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  1. #1
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    Riding Fixed Long Distance. Anyone done it? Advice?

    I built up a fixed gear last month on a bottom-rung 80s Centurion frame. Decent bike, but the geo is pretty lazy, and its relatively heavy compared to what's out there now. I'm not a weight freak, just sayin. My gearing is 42:13, about 85 gear inches.

    This Sunday I'm going to take it on a 65 mile ride that I have done once before on a '77 Schwinn Typhoon (cruiser). THAT was a little ridiculous, but I made it. If all goes well, I plan do to this a couple more times then take it on a 120 miler.

    Just want to see if I can handle my legs moving constantly for that long.

    I'm sure someone here has done long rides on a fixed since I've heard of people training on them to improve cadence. Got any advice?


    (Of course, I will be properly geared up with everything I'll need for a ride like this.)

  2. #2
    Not so new
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    Here's a link from the singlespeed/fixed forum:

    Who has rode the furthest distance fixed gear style?

    A google search as simple "fixed gear brevet" will yield more hits and ride reports than you can read in a day!

    http://www.google.com/search?client=...UTF-8&oe=UTF-8

  3. #3
    Senior Member bobbycorno's Avatar
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    Quote Originally Posted by trentschler View Post
    A google search as simple "fixed gear brevet" will yield more hits and ride reports than you can read in a day!
    ...and most of 'em about rides a good bit longer than 65 mi!

    SP

  4. #4
    Ferrous wheel
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    Your gearing sounds way high to me. I ride fixed on some longish (90+) rides at a bit under 70 gear inches.

    Other than that, I would be sure you have a tool to remove the back wheel in case you get a flat. (Assuming you aren't using a quick release.) I also have a freewheel on the flip side of my fixie, and sometimes I'll switch over to it if I'm feeling beat on the ride home.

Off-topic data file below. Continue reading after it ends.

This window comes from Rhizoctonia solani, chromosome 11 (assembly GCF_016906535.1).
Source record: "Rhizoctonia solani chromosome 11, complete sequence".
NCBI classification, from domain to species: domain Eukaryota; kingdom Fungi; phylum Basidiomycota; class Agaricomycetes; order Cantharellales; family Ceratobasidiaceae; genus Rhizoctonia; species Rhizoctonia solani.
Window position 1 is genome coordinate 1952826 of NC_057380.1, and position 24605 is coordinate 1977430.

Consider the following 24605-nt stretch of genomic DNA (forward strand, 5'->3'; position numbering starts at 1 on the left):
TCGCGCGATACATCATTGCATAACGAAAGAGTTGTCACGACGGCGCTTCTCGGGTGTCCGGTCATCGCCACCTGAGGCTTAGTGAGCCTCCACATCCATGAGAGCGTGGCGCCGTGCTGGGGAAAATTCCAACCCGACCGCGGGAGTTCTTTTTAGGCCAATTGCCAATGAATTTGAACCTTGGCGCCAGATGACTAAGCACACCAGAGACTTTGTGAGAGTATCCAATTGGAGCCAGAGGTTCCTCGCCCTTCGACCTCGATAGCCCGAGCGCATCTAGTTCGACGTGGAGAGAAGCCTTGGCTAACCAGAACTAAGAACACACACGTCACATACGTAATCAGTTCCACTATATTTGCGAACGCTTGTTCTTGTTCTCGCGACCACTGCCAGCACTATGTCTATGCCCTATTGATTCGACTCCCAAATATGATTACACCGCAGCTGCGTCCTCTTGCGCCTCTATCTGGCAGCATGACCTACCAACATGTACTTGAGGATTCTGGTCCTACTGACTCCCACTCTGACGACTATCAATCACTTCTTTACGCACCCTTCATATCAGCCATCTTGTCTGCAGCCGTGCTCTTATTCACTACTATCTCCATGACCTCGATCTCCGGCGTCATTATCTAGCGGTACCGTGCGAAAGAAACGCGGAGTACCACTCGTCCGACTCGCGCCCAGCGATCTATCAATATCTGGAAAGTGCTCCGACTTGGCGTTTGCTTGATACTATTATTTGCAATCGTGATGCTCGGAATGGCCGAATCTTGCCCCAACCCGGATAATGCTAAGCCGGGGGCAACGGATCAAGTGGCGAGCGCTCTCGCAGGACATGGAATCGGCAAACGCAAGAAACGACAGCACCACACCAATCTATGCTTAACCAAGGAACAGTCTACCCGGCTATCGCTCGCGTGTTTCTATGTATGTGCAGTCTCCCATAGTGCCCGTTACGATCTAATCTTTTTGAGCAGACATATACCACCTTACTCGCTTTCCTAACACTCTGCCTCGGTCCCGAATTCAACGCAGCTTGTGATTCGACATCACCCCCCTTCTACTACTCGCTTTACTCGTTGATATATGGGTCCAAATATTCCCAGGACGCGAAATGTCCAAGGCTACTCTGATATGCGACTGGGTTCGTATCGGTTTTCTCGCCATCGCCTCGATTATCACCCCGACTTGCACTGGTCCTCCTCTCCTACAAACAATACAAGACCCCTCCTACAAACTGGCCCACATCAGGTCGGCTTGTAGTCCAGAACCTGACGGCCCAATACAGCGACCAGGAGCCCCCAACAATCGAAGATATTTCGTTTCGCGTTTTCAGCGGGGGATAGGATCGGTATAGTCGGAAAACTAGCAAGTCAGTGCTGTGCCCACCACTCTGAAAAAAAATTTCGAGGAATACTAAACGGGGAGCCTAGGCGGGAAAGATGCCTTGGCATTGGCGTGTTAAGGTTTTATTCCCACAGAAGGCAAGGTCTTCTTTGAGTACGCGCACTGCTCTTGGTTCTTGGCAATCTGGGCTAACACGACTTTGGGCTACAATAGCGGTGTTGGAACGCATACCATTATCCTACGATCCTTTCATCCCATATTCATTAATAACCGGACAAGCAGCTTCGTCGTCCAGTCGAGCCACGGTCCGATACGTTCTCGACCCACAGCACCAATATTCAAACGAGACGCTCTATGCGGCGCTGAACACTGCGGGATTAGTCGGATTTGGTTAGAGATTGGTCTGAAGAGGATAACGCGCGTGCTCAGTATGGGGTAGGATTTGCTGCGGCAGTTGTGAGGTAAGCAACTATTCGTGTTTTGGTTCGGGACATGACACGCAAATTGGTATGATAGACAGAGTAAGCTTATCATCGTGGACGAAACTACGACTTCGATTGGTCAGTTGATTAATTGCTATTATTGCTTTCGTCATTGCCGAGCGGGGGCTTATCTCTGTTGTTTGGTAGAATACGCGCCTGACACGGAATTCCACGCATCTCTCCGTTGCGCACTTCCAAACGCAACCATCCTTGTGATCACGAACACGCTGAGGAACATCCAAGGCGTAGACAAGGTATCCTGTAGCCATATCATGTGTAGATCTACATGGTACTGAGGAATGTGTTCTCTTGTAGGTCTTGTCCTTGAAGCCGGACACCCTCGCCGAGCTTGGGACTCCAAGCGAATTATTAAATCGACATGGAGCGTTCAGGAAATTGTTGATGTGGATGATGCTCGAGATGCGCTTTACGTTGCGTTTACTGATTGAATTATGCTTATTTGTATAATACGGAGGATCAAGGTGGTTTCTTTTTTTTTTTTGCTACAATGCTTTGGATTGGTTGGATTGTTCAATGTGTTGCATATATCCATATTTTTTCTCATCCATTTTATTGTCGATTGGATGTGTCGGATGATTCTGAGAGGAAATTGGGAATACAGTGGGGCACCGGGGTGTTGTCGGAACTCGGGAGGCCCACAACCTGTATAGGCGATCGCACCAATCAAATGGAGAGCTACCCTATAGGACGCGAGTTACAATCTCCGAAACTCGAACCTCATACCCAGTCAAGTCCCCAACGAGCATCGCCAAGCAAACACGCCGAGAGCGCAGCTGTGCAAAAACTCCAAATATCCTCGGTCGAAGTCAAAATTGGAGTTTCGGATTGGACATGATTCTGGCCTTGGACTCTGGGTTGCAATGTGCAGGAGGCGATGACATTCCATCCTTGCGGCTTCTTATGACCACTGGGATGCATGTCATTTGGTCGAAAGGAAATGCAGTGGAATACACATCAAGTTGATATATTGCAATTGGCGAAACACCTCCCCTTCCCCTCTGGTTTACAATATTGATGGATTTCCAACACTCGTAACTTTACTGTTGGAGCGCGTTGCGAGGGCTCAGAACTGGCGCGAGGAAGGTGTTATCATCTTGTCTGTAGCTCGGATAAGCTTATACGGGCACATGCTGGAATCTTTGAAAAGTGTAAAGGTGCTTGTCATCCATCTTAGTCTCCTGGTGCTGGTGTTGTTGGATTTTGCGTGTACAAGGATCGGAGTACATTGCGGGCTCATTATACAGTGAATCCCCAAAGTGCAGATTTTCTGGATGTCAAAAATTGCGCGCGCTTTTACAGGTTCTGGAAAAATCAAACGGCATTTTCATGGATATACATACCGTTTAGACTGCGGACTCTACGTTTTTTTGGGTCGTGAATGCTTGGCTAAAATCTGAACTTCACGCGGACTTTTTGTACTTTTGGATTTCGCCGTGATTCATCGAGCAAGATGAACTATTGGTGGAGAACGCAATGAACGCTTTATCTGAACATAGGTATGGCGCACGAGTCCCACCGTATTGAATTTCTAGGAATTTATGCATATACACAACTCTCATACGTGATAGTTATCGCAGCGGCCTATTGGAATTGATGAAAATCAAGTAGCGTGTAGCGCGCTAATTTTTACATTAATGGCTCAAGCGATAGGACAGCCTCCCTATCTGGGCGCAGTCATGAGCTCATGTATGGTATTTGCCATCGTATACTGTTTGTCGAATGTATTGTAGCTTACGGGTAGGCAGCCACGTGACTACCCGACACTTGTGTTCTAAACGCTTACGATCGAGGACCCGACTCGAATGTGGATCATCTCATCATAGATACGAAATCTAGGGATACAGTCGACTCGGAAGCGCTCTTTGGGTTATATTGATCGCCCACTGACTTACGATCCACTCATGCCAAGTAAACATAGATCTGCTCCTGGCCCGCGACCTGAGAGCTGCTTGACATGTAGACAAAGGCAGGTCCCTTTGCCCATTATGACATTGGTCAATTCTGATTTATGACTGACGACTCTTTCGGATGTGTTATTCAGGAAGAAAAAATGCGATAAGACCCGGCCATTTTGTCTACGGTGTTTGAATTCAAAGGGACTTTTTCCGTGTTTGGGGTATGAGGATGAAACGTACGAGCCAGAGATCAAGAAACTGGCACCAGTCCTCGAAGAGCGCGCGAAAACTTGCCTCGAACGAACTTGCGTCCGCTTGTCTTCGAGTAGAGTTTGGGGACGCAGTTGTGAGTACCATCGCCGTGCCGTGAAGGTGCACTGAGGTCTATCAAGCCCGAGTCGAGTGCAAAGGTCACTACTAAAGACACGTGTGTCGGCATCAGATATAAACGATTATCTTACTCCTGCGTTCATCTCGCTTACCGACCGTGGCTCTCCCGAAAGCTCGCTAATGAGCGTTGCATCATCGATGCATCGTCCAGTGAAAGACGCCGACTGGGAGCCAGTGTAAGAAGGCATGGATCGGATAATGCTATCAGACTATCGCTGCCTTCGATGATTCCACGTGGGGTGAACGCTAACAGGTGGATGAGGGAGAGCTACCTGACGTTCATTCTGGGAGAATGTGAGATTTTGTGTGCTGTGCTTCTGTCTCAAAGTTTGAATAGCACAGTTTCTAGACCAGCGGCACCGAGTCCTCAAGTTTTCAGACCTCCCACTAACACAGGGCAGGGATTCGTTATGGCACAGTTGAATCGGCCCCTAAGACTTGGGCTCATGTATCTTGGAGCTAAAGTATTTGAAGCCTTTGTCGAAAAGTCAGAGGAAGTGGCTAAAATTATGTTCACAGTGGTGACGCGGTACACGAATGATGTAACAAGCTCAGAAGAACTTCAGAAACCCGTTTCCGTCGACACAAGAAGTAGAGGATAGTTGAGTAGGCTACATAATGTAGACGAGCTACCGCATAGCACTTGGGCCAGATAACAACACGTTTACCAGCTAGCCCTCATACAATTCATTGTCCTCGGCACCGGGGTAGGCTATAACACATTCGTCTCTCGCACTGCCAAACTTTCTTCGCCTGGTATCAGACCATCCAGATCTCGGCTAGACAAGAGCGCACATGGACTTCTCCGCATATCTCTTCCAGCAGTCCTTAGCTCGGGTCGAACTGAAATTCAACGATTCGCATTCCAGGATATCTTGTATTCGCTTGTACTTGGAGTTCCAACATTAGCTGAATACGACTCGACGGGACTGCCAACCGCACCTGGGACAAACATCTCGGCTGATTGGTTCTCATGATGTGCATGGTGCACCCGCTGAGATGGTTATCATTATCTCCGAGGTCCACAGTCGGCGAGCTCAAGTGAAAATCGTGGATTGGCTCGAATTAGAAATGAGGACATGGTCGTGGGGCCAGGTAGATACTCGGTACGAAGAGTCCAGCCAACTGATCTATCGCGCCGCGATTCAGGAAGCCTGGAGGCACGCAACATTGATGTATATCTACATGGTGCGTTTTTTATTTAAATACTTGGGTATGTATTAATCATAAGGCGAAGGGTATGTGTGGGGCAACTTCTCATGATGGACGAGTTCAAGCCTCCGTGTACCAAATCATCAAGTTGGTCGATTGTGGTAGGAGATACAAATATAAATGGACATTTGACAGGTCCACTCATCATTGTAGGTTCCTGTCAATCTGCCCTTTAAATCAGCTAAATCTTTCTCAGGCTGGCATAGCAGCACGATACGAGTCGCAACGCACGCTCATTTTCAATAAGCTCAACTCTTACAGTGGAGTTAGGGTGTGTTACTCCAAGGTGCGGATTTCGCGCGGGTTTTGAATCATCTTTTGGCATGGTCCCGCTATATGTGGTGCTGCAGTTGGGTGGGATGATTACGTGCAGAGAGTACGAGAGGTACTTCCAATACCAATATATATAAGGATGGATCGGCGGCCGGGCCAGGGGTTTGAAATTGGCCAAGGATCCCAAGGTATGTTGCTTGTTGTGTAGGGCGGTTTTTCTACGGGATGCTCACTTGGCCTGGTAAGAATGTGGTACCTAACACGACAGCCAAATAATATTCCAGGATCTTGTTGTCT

One thing about living in Santa Carla I never could stomach -- all the damn vampires.

  5. #5
    This is Shangri La MTBMaven's Avatar
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    Talk to RoadFix. He is on BikeForums and is a very good source of information on fixed riding over long distances. He regularly does centuries and doubles fixed.
    I thought of that while riding my bicycle. ~ Albert Einstein on the theory of relativity

  6. #6
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    I just finished a 240 mile fleche with three other riders, all of whom have ridden fixed for distances of 125 miles or more. Only one of the riders did last weekend's ride on a fixed gear though. I believe his bike was setup for 72 gear inches, but he's also fairly young and his knees are still uneroded.

    In general, the one terrain feature that endurance fixie riders seem to dread are long descents. Nobody *****es about having to turn pedals on flat terrain, and even steep climbs don't draw too many complaints, but it's always the long fast descents that inspires folks to pine for a freewheel.

  7. #7
    Sinister Nut
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    I've done a couple of 200k brevets and a fleche on fixed gear bikes. I figure if you are used to riding fixed, and can manage the distance on a geared bike, you will probably be fine on a fixed gear bike.

    I rode one of the 200ks on a bike geared nearly as high as yours is. Since then I have geared down to about 74". Lower lets you spin a bit more, but limits speed a bit on descents. Higher was fine, but I figure my knees may last longer at the lower gearing.